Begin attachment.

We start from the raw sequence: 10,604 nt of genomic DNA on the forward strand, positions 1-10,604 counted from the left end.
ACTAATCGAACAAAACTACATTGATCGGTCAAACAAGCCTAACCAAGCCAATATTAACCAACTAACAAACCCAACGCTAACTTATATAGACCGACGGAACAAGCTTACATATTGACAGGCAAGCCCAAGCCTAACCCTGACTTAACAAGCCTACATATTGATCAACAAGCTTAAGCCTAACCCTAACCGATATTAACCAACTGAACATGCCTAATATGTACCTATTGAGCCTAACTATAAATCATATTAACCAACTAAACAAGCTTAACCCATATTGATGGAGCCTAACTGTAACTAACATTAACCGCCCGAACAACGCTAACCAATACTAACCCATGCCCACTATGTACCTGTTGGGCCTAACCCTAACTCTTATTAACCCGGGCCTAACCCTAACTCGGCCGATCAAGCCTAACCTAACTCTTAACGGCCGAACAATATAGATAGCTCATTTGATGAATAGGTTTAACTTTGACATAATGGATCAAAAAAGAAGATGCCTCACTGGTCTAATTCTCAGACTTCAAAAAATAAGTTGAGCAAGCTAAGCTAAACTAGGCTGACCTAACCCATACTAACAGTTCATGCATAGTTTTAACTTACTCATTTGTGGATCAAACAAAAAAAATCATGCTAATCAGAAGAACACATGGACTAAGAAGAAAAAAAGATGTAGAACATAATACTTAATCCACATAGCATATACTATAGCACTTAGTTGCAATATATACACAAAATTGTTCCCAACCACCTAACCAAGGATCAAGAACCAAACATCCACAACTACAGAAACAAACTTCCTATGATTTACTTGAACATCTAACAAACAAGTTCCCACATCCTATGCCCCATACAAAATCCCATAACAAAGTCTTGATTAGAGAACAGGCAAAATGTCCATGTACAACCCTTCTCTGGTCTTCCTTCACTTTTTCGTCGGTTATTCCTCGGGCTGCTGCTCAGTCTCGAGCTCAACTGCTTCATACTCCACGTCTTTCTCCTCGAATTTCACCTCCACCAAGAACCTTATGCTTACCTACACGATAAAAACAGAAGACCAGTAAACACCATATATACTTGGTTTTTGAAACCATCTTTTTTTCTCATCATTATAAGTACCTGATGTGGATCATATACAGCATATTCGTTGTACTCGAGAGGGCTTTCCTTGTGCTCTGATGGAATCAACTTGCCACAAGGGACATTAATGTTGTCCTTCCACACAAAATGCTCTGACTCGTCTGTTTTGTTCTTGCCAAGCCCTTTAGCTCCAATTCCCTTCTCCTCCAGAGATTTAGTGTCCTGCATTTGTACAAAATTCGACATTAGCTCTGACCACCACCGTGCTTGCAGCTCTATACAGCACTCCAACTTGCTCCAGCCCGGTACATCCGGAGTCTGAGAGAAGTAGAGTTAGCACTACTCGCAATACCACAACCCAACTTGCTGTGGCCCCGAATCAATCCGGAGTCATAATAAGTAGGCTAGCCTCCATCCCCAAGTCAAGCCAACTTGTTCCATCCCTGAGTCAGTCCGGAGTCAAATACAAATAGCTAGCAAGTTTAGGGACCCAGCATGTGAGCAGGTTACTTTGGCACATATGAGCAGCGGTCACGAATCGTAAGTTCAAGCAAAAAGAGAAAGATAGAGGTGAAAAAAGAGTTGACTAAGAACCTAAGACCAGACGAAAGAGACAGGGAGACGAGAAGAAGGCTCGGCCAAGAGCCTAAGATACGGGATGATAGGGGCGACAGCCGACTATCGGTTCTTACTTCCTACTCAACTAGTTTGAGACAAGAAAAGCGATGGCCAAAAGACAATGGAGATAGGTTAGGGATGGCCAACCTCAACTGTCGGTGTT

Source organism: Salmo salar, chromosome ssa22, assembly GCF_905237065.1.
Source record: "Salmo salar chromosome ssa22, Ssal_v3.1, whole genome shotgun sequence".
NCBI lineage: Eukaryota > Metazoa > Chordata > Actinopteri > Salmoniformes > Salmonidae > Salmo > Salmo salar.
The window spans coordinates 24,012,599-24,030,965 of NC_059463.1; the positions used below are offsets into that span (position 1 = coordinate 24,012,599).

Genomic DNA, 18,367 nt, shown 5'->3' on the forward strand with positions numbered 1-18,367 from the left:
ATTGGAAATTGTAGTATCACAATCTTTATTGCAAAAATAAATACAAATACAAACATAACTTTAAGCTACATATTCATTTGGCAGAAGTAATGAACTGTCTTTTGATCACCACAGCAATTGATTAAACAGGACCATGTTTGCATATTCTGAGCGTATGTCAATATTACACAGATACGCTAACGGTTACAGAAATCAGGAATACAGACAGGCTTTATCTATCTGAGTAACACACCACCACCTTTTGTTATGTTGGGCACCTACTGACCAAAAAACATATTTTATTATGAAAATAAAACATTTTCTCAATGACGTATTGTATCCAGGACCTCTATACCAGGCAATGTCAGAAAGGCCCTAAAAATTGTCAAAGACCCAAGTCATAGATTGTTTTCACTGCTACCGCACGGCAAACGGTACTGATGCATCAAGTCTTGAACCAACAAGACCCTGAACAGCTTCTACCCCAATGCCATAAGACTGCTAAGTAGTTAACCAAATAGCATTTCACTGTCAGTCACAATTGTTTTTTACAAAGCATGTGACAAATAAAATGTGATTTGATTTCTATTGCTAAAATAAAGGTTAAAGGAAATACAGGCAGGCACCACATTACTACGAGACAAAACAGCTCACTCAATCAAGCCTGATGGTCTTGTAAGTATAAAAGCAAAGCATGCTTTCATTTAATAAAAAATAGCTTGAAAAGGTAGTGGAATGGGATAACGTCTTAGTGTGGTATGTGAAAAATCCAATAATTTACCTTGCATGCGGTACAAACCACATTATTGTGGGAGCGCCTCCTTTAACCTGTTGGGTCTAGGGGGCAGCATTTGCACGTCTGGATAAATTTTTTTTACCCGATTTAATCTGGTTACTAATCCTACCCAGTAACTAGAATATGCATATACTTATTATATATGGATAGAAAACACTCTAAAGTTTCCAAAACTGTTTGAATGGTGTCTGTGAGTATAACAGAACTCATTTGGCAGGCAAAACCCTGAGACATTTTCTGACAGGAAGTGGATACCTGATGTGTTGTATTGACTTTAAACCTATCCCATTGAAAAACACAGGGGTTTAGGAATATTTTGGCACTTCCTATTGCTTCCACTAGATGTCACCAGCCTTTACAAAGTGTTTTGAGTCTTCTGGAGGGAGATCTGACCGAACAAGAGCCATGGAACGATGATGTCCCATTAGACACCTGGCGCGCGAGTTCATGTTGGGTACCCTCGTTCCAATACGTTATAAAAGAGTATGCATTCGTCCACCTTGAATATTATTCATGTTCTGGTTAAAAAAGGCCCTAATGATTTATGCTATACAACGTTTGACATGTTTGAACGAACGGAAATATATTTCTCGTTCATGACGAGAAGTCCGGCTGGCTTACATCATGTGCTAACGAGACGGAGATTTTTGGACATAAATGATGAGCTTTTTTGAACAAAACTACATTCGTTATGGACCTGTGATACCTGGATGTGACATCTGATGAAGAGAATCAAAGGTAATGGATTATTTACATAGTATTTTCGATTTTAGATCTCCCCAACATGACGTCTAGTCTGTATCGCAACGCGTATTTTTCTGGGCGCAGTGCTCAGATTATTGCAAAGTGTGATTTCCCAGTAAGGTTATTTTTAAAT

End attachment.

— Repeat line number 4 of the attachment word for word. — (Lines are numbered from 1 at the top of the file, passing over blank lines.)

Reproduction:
Source record: "Salmo salar chromosome ssa22, Ssal_v3.1, whole genome shotgun sequence".